Health care is the biggest expenditure in the New Brunswick budget, just as it is in all the other provinces. However beyond that big expense our understanding of where public funds are spent is kind of fuzzy. Are we short-changing municipalities? Do we spend too much on tourism sites? Does private business receive too much support? These are some of the questions being raised on this election campaign. So what’s the answer?
To change New Brunswick we need to properly fund the programs and services that will drive that evolution. To determine if we are positioned to do that, we need to look at where and how we spend public money now.
We’ve divided New Brunswick’s public money pie according to its primary function. Unsurprisingly, Fixing Social Ills occupies top spot – we spend just under half of the budget on health care services and welfare programs. The rest, in decreasing order of spending are:
#2 – Learning. This includes preschool through to post-secondary education and job training and retraining. Funding for New Brunswick’s chronic illiteracy challenge comes from this pot, as do the operation grants for the province’s four universities and the New Brunswick Community College.
#3 – Running Government. Highlights include: General Government, which covers civil service benefits and pension plans; Government Services, which includes Service New Brunswick; and the Legislative Assembly, which covers MLA salaries, Elections New Brunswick and the Auditor-General. To get a complete breakdown, you can look up individual department’s revenue and expenditures in the 2014/15 provincial budget.
#4 – Paying Off Our Debt. This fiscal year, New Brunswick paid $685 million towards its $12 billion debt.
#5 – Building Communities. Into this category we’ve placed roads, public works, local government, energy efficiency and the environment.
#6 – Boosting the Economy. In addition to Economic Development and Invest NB, we’ve placed the departments that oversee the management of our natural resources – fishing, aquaculture, agriculture, forestry and mining.
#7 – Law and Order. Pretty self-explanatory: policing, the courts and New Brunswick’s laws.
#8 – The Good Life. As I said last week, what’s the point of living in the Maritimes, if it isn’t fun? I’d add to that making sure you and your family stay healthy. Here’s the funding for all the fun and healthy stuff via tourism, culture and preventative health care initiatives. This is where we build New Brunswick pride.
So that’s how we spend our public funds now. The bulk – 88 per cent – is spent on four major functions: helping others who are sick or unemployed, learning, running government and paying off our debt. Everything else – building communities, boosting the economy, law and order, preventative health, culture and tourism, is just 12 per cent of spending.
Is this a recipe for success? Or do we need to try a different mix? What would you increase? What would you decrease? What are our shared priorities for public money?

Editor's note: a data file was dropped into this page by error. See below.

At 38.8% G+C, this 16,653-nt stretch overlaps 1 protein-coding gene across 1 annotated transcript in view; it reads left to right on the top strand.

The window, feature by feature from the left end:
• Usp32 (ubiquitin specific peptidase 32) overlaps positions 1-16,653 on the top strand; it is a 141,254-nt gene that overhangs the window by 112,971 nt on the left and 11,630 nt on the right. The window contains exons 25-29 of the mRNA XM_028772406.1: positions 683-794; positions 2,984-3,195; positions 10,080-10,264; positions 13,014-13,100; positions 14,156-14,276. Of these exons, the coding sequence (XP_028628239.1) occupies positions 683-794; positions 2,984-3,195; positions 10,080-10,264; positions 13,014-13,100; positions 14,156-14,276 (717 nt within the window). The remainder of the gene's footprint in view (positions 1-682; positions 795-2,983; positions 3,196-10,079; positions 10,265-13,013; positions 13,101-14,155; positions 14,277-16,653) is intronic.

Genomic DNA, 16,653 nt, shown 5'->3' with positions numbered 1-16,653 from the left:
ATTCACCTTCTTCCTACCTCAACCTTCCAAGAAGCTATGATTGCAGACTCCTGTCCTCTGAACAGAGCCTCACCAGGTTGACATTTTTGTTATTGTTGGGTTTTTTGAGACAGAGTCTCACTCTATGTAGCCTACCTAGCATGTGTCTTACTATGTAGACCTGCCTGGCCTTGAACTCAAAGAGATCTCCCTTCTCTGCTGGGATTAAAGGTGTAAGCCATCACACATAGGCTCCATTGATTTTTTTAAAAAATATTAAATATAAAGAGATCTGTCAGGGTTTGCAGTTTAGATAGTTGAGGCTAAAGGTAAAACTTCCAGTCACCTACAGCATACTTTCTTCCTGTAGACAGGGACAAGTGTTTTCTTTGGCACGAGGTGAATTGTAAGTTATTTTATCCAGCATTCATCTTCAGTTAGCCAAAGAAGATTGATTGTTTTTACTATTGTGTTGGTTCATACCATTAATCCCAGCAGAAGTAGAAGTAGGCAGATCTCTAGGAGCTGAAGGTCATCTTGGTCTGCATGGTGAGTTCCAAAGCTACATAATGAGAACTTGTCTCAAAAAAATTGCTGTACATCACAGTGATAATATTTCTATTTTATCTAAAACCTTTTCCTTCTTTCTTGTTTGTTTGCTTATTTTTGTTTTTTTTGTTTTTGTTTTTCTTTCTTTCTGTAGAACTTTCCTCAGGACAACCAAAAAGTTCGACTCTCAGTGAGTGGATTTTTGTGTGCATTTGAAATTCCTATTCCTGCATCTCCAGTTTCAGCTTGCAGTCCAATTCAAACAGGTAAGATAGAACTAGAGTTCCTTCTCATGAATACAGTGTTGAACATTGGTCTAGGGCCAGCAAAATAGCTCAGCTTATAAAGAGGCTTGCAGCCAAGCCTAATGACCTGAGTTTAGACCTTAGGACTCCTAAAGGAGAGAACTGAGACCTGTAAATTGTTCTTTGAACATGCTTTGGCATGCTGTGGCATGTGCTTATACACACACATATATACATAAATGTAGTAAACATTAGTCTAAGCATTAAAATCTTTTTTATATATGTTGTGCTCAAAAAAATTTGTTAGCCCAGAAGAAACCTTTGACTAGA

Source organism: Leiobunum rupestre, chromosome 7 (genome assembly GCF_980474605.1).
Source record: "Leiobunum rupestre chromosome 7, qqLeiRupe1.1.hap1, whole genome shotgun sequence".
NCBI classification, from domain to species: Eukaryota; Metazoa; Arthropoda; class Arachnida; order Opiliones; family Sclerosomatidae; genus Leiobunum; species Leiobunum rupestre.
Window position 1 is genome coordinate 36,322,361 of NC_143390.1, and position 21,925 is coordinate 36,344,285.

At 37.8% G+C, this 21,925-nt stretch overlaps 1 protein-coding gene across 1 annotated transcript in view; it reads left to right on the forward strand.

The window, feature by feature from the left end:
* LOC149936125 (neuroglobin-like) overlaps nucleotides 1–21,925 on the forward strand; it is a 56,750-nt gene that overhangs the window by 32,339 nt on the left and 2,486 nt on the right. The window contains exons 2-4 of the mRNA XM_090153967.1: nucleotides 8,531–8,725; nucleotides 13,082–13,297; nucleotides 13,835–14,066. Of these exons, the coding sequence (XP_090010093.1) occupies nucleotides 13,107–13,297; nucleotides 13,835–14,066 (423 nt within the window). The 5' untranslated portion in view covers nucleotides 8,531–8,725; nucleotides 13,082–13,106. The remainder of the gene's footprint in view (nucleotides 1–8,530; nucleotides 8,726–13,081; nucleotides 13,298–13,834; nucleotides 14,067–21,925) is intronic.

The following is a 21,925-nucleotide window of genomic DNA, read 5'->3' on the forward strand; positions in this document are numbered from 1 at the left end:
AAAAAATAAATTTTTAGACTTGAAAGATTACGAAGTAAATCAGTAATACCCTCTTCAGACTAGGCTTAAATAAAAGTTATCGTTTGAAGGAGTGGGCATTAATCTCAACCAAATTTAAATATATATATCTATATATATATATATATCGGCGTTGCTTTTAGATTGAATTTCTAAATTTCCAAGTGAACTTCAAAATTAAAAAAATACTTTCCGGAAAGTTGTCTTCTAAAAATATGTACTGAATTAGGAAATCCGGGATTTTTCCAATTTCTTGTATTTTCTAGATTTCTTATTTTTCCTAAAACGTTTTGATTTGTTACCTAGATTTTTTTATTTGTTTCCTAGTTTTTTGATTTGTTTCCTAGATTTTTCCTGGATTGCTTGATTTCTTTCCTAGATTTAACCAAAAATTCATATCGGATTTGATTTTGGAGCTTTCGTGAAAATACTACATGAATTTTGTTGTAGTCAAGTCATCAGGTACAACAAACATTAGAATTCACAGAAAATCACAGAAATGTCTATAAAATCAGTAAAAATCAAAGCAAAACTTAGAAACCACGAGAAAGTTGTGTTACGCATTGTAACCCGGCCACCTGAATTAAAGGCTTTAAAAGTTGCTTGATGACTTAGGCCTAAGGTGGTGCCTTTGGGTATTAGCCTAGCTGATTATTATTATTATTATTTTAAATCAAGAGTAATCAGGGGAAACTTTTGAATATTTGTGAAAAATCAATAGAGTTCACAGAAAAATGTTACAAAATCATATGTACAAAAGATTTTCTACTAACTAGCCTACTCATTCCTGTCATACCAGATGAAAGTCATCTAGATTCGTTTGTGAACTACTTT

My choice of words is very specific. I use the words public money rather than taxes because not all provincial government revenue comes from New Brunswick taxpayers. According to the Department of Finance’s Pre-election Economic and Fiscal Outlook 2014/15 to 2017/18, New Brunswick receives about 36.4 per cent from the federal government, via the Equalization Program, the Canada Health Transfer and the Canada Social Transfer.
In this fiscal year, New Brunswick received a 10 per cent increase over the previous year’s equalization payment, the third highest bump in Canada, behind Nova Scotia (11 per cent) and Quebec (18.5 per cent). PEI received 6 per cent more, while two provinces reduced equalization payments; Manitoba (2 per cent) and Ontario (37 per cent). Newfoundland and Labrador, Saskatchewan, British Columbia and Alberta do not receive equalization payments.
New Brunswick does not generate enough revenue to pay for all its public services and programs. How do we fix that? Here’s three common ways:
1. Cuts to programs and services;
2. Reduce staff through retirements and, if required, layoffs; and,
3. Introduce new technologies to deliver services in a cost-effective way.
Current and previous New Brunswick governments have tried a combination of these reforms, with a strong emphasis on the first two options. I’m most interested in the third option because it could lower costs and still deliver services, an all-round better result for everyone. However it isn’t likely to be enough, which means the next government will need to try a mix of reforms.
Understanding how we earn and spend public money will help voters figure out where to save it – along with the public services they value the most.
Lisa Hrabluk is the founder of Wicked Ideas. Follow her on Twitter @lisahrabluk.
Wicked Ideas’ 2014 election series is financially supported, in part, by the New Brunswick Business Council. Wicked Ideas retains full editorial control of all content and members of the New Brunswick Business Council are not consulted or informed of Wicked Ideas’ content prior to publication.